Change of career is a common occurrence in case of engineers. Specially, those going the MBA path. In this blog, we will see the reasons for why MBA is so popular an option post engineering.
Engineers that are most likely to pursue an MBA:
Computer engineering graduates who work in the IT business (essentially software development and testing roles)
Engineering graduates having a non-IT specialization (i.e. electrical engineers, mechanical engineers etc.)
Non IT Engineers in non-IT streams e.g. mechanical engineers working in a production planning part, electrical engineering students who get into the energy domain, power generation/distribution/transmission job roles.
Engineers who are as of now in business oriented parts (such as marketing and sales, finance and so forth).
Why MBA as a career choice?
The basis for category 1 is generally straight-forward. In spite of being in front of the pack in their academic life, most software professionals lose their personalities in the sea of faceless individuals simply like them.
The midlife career crisis begins its onset prior in the career. Rather than the prior generation who’d begin hitting the glass wall following 15-20 years of working, for the present generation, the professional cycles are shorter and more incessant.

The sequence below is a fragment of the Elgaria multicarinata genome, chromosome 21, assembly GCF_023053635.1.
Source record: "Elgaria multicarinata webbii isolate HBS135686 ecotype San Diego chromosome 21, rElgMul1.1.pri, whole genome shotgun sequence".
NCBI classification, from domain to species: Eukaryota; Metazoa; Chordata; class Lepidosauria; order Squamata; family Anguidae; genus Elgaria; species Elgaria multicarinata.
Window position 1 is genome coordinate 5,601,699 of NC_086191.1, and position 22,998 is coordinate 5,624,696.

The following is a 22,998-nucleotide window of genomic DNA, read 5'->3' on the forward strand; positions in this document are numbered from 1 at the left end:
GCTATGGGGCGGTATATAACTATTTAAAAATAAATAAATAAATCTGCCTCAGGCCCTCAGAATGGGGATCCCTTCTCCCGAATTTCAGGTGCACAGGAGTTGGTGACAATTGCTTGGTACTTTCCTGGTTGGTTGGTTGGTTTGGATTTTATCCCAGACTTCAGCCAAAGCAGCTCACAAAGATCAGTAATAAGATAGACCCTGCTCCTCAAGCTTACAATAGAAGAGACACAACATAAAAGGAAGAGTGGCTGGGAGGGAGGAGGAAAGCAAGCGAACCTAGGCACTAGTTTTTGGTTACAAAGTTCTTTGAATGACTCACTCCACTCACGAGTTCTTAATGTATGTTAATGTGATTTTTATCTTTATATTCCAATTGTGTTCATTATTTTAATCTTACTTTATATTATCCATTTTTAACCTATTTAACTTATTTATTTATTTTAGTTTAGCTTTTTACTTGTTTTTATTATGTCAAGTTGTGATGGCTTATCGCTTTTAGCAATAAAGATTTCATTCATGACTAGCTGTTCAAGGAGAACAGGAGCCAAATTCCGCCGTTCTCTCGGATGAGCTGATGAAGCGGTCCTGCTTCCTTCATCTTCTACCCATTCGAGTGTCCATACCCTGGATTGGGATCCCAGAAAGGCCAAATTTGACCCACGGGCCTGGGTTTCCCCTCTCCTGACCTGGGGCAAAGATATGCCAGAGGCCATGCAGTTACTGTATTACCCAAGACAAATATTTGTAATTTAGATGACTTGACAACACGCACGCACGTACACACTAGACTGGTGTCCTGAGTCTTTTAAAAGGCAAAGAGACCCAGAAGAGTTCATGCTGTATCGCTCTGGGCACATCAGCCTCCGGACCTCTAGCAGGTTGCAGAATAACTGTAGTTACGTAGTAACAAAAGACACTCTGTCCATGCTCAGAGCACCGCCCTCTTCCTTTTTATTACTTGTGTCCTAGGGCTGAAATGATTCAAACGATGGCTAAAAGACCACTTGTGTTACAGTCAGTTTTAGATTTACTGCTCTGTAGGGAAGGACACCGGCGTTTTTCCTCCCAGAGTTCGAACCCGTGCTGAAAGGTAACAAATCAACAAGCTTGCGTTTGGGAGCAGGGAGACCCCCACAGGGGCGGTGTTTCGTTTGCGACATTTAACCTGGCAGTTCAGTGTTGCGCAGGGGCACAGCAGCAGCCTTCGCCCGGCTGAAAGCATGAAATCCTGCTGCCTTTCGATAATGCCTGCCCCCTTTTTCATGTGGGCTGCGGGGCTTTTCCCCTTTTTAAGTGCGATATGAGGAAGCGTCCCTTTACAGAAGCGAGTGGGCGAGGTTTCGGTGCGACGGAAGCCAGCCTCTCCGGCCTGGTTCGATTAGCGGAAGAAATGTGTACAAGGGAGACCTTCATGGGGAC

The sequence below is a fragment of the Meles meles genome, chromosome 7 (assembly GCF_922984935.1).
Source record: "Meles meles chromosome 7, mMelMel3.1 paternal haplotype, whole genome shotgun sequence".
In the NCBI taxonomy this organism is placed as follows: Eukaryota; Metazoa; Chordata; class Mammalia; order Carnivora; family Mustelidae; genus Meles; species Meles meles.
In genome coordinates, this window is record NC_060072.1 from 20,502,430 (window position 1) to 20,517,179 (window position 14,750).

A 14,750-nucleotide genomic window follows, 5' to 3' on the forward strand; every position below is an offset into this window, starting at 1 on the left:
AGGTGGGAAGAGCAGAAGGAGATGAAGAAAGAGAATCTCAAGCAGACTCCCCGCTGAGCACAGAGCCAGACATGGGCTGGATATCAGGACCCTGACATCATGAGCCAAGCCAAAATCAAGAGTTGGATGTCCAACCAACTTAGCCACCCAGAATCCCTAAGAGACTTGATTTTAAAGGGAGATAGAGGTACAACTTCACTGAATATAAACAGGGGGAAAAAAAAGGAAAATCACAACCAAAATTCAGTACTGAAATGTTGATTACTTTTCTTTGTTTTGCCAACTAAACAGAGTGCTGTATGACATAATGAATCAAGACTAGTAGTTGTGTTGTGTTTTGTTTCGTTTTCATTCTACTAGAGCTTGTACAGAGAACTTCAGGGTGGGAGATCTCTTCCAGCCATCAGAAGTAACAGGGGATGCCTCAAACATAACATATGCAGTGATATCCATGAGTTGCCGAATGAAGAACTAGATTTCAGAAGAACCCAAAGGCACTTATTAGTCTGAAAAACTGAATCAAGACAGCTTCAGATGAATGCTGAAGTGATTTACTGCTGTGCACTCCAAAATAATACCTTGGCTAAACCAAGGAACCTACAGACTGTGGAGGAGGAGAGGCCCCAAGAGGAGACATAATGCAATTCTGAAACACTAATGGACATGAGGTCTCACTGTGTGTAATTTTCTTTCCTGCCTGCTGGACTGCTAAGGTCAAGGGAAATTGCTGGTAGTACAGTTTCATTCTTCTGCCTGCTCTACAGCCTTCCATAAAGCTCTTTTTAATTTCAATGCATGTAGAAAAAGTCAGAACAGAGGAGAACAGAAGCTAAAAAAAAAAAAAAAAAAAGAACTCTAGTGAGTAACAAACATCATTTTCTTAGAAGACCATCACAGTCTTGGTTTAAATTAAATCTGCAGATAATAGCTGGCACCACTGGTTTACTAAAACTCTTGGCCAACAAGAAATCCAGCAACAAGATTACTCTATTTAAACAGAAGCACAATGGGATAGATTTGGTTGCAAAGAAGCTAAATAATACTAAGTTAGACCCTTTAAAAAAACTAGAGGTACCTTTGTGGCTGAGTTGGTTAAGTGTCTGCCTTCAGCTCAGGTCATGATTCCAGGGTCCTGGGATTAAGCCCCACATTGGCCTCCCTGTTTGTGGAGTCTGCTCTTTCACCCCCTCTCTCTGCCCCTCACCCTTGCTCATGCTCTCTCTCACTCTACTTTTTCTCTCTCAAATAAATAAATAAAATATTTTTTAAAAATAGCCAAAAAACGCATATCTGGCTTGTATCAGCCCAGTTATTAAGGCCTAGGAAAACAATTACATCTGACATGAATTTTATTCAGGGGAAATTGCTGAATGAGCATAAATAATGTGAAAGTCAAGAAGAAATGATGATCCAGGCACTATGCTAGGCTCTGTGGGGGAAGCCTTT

Inside 3-4 years, all the excitement of joining another organization at a higher compensation fades away.
For category 2, things aren’t extremely different. An MBA appears like a decent approach to break far from the messiness and include a recognizable face back. Add to this the fact that the main path for IT engineers to ascend through the ranks in the software business is to assume on managerial position in a similar field (instead of a diagonal or horizontal move into different areas). For the 3 and 4 categories, the issue of market saturation and oversupply of comparable skills is there. Be that as it may, a greater test is to manage slower moving career options. Instead of software engineers who can hope to wind up as a manager in 4-5 years, the way to managerial ways in different enterprises is agonizingly moderate.
Career growth problems for engineers:
The yearly appraisals in the workplace happen to be more of a convention or formality (at times, verging on being an entire farce) to hold on to the employee as opposed to being truly worried about how he can grow and develop.
Focusing on the hopefuls interest (and not the employer’s) is by all accounts an outsider idea for majority organizations.
Trusting that the organization will one day understand the employee’s gigantic potential and reward him with every one of the treats he merits could be a naive desire. Fast-tracking their profession needs something beyond tolerance and good work.
This realization is the reminder call for many engineers that prompts them to consider an MBA degree.
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